noisesmith17:07:23

right, mapcat does that

noisesmith17:07:17

oh, so what you actually need is more like (if (even? x) [x :even] [x])

noisesmith17:07:22

then it works with mapcat

justinlee17:07:11

yes that’s the conclusion i came to. but if there are like 10 conditionals in building the vector, that’s not going to work

justinlee17:07:28

i think i should just filter out the nils before returning

justinlee17:07:16

i just thought it’d be nice if there was some paradigm where instead of inserting a nil, i could just do nothing and pass the datastructure along to the next piece of code unchanged

justinlee17:07:47

the cond-> thing actually does accomplish that

Rachna17:07:07

Hello everyone, I have one more issue: This is what I am having as a input. [{:number 1, :name Adam} {:number 2, :name Berry} {:number 3, :name Gary} {:number 4, :name Thomas}] I need to process it based on the following condition: If :number = 2 exist, then print the corresponding :name. Any idea/suggestion how can I process it?

john17:07:15

something like (println (:name (filter #(= 2 (:number %)) your-vec)))

Rachna19:07:00

The solution you suggested are giving me nil. Do you have any idea why? I am really new in clojure. 😕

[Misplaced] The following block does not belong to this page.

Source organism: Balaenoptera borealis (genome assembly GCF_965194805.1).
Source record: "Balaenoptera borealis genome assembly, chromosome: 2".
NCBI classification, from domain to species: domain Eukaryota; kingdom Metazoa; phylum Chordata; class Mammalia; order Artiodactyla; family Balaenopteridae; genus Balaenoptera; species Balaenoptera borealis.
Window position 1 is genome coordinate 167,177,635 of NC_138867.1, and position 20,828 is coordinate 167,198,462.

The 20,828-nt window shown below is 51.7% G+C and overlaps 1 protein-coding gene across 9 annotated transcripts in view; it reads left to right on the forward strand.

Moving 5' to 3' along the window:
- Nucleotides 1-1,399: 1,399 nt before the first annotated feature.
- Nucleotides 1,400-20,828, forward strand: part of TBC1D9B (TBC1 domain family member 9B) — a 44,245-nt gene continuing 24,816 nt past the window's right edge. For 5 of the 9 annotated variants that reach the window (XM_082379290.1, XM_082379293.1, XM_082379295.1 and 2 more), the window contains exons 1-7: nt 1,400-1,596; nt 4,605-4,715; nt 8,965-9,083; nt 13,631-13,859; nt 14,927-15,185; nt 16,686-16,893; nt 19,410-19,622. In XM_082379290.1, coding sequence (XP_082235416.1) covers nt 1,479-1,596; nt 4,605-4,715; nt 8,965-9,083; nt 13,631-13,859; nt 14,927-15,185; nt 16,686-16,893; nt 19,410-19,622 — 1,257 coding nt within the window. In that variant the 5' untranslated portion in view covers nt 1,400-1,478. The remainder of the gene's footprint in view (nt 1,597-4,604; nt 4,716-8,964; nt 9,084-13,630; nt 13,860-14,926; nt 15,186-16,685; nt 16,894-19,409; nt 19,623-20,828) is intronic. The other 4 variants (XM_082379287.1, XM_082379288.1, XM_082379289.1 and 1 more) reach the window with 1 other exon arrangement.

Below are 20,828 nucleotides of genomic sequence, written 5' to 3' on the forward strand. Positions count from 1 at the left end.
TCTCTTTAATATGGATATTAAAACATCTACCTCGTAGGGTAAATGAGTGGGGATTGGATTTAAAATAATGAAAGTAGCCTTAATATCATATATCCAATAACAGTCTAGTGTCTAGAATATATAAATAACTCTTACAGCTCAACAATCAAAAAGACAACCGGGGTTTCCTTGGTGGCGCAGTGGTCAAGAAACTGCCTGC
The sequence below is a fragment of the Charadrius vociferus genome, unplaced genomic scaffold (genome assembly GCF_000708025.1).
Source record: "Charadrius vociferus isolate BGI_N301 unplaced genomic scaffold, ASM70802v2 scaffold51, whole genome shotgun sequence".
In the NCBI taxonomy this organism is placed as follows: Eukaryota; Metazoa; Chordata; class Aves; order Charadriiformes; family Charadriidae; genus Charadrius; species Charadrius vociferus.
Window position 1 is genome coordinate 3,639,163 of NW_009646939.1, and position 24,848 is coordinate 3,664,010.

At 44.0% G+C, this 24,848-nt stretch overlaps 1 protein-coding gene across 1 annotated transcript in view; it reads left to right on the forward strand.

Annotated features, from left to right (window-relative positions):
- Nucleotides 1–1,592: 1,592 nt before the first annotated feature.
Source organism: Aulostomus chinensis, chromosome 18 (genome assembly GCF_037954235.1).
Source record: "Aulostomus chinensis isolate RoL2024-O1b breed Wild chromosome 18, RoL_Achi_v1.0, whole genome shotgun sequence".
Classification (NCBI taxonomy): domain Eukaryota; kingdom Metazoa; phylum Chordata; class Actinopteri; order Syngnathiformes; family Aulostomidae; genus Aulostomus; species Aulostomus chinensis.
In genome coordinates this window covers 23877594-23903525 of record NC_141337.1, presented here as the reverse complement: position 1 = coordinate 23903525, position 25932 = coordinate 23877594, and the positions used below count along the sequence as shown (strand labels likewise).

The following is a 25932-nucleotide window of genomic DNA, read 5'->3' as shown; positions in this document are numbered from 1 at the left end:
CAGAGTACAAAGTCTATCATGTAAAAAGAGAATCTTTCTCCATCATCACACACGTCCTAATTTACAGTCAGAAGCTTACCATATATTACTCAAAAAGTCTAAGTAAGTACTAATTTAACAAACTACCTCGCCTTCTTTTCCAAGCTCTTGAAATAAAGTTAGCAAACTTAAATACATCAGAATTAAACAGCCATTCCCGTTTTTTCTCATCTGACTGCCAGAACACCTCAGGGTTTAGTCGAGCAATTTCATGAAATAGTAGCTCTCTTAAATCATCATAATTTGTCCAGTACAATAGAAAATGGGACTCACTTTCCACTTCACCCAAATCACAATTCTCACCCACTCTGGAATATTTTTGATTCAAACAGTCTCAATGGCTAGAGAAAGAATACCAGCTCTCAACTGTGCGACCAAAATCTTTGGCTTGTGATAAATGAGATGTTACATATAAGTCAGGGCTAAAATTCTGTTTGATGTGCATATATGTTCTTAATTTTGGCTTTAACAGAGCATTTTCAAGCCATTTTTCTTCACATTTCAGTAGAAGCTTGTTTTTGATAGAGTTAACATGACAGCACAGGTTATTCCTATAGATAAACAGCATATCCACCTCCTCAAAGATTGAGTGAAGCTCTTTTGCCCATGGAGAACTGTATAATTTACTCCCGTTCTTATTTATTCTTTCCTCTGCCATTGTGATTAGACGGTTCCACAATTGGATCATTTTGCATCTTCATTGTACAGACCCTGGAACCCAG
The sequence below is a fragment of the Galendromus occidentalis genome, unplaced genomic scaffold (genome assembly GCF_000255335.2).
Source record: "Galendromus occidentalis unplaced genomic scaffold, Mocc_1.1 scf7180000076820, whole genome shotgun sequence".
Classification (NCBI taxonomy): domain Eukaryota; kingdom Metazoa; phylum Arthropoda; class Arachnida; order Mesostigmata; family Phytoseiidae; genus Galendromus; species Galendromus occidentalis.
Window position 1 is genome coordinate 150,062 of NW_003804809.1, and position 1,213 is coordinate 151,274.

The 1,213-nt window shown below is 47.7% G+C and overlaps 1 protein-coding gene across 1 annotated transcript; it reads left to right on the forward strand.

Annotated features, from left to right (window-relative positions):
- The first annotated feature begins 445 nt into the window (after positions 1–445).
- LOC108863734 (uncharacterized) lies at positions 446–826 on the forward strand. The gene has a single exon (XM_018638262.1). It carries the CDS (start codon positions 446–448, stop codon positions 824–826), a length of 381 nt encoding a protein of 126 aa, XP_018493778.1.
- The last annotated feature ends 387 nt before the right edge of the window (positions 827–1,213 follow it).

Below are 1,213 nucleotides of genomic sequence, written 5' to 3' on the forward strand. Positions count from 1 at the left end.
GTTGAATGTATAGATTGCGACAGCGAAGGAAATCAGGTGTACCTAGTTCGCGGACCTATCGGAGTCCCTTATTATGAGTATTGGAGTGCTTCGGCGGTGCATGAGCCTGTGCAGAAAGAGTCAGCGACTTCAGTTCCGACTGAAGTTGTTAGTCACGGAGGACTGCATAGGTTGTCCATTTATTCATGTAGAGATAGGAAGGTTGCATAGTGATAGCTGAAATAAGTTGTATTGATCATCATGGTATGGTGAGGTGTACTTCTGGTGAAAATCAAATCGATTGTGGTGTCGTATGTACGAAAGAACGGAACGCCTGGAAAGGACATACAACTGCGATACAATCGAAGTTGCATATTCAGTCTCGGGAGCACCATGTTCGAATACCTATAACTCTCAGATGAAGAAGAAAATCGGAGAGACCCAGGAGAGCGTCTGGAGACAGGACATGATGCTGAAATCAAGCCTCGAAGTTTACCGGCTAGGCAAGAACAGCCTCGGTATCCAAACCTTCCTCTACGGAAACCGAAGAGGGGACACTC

john19:07:08

Did you see the messages between @U051SS2EU and myself after that? He corrected my code.

john19:07:01

So, you would either call first first, or map over the results of the filter

Rachna19:07:54

this is what you are saying right? (->> myVec (filter #(= 2 (:number %))) first :name)

Rachna19:07:21

This is what I am doing: (println "Name: ", (->> myVec (filter #(= 2 (:number %))) first :name))

Rachna19:07:32

still giving me nil.

john19:07:55

hmm, I'm not getting nils with that, for the vector you previously provided. The println will return a nill though, after it has finished sending the result to standard-out

Rachna19:07:05

@U050PJ2EU Thank you John. It works. It is returning the value to the previous function.

john17:07:39

or (->> your-vec (filter #(= 2 (:number %))) :name)

noisesmith17:07:23

surely map :name and not :name in both of those cases?

john17:07:04

ah my bad.. Should have tested it first 😕 I was thinking ... first :name)

john17:07:36

But yea, if you might have more than one entry with the :number 2, mapping :name would be smarter

jthibaudeau17:07:43

could use

(doseq [itm d]
  (when (= (:number itm) 2)
    (print (:name itm))))

Rachna19:07:45

Thank you very much. this one works but I need to return to value to previous function. but don't know how to return this value. do you have any idea how to return it?

jthibaudeau12:07:06

Sorry I didn't get back to you earlier,

(reduce (fn [prev d] 
          (if (= (:number d) 2) 
            (conj prev (:name d))
            prev))
        []
        d)

jthibaudeau12:07:27

That reduce will return a vector of the names

jthibaudeau17:07:48

where d is your data

jthibaudeau17:07:18

also this is if you only want to print, if you need the return values then my suggestion isn't a good choice

valtteri18:07:12

I’m pondering whether I would a) wrap lots and lots of specs with nilable or b) remove all keys with nil values from my maps before validation.